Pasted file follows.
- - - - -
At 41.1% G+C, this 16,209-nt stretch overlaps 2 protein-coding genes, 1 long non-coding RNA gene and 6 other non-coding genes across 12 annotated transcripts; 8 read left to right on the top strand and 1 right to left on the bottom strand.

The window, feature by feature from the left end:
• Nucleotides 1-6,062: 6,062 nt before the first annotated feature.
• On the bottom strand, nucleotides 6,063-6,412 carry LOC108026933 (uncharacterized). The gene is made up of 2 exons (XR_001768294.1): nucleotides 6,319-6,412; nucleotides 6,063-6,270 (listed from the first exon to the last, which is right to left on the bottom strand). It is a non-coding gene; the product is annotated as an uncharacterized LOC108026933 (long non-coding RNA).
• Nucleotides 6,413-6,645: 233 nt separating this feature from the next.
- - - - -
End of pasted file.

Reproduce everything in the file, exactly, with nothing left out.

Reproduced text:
At 41.1% G+C, this 16,209-nt stretch overlaps 2 protein-coding genes, 1 long non-coding RNA gene and 6 other non-coding genes across 12 annotated transcripts; 8 read left to right on the top strand and 1 right to left on the bottom strand.

The window, feature by feature from the left end:
• Nucleotides 1-6,062: 6,062 nt before the first annotated feature.
• On the bottom strand, nucleotides 6,063-6,412 carry LOC108026933 (uncharacterized). The gene is made up of 2 exons (XR_001768294.1): nucleotides 6,319-6,412; nucleotides 6,063-6,270 (listed from the first exon to the last, which is right to left on the bottom strand). It is a non-coding gene; the product is annotated as an uncharacterized LOC108026933 (long non-coding RNA).
• Nucleotides 6,413-6,645: 233 nt separating this feature from the next.